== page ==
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This is one of our favorites of the new pages that we added to the second edition of Post-Car Adventuring the SF Bay Area.  County bus systems are literally invisible in the sense that often-extensive transit connections in rural counties do not show up on any large-scale geographical maps, so you either have to life in a given county and see them with your own eyes or you have to do some sleuthing.  And they often take a little, sometimes a lot, of digging to find.  This card is just the tip of the iceberg in terms of what we envision for making these systems much more visible and accessible for regional post-car travelers.  Wouldn’t it be great if there were a AAA-style atlas widely available for such transit connections, so that one could have an atlas for the entire state that showed main trunk lines like Amtrak California’s San Joaquin, Capitol Corridor and Surfliner with all of the many local and regional connecting buses that radiate out from them, along with bike routes á la the Krebs cycle maps?.  The closest thing we have right now to such a resource is Amtrak California’s map that shows their system of trains and thruway buses.  This is a great resource but leaves much of the state looking as if it were inaccessible by public transit—it’s not.  We’d like to do better, though it won’t be easy.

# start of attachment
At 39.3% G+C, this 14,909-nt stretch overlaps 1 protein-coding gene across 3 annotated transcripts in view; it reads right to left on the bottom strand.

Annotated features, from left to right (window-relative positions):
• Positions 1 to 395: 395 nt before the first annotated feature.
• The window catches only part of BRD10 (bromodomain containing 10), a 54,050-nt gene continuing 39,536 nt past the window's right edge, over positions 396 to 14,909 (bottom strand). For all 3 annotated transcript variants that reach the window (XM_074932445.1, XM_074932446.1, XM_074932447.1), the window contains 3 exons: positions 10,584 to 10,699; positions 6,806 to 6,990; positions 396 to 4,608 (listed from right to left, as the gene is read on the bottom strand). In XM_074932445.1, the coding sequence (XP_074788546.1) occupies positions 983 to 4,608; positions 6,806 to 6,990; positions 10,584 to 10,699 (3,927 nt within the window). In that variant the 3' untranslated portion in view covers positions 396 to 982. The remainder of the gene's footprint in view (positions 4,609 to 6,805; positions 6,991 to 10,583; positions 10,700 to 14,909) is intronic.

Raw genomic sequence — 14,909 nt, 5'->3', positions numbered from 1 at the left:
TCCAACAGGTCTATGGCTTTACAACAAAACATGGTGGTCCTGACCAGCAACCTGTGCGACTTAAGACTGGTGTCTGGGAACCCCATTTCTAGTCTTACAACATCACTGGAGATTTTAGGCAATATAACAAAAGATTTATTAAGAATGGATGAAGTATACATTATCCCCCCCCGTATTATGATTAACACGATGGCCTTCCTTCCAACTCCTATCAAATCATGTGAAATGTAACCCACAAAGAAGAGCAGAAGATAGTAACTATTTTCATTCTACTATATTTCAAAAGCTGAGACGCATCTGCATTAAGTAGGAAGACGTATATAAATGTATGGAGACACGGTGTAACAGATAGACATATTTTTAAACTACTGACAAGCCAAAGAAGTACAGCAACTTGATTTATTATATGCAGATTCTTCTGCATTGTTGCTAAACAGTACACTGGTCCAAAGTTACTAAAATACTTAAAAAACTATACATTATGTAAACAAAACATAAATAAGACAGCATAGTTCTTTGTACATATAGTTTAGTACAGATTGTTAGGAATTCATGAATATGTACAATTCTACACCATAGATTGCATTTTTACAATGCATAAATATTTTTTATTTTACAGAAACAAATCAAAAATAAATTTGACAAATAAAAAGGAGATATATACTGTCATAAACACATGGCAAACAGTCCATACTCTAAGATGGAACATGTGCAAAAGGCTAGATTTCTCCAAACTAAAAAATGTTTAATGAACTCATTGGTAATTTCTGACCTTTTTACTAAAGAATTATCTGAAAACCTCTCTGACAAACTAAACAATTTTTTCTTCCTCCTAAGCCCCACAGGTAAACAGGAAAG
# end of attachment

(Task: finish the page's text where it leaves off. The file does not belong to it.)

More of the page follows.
If you’re a cartographer or have expertise to share that would be useful for such a project and would like to join our transit-atlas project team, we’d love to hear from you.  There’s an imaginary corner office at Post-Car HQ with your name on it.

This is one of our favorites of the new pages that we added to the second edition of Post-Car Adventuring the SF Bay Area.  County bus systems are literally invisible in the sense that often-extensive transit connections in rural counties do not show up on any large-scale geographical maps, so you either have to life in a given county and see them with your own eyes or you have to do some sleuthing.  And they often take a little, sometimes a lot, of digging to find. 

This card is just the tip of the iceberg in terms of what we envision for making these systems much more visible and accessible for regional post-car travelers.  Wouldn’t it be great if there were a AAA-style atlas widely available for such transit connections, so that one could have an atlas for the entire state that showed main trunk lines like Amtrak California’s San Joaquin, Capitol Corridor and Surfliner with all of the many local and regional connecting buses that radiate out from them, along with bike routes á la the Krebs cycle maps?.  The closest thing we have right now to such a resource is Amtrak California’s map that shows their system of trains and thruway buses.  This is a great resource but leaves much of the state looking as if it were inaccessible by public transit—it’s not.  We’d like to do better, though it won’t be easy. 

If you’re a cartographer or have expertise to share that would be useful for such a project and would like to join our transit-atlas project team, we’d love to hear from you.  There’s an imaginary corner office at Post-Car HQ with your name on it.

— 3 years ago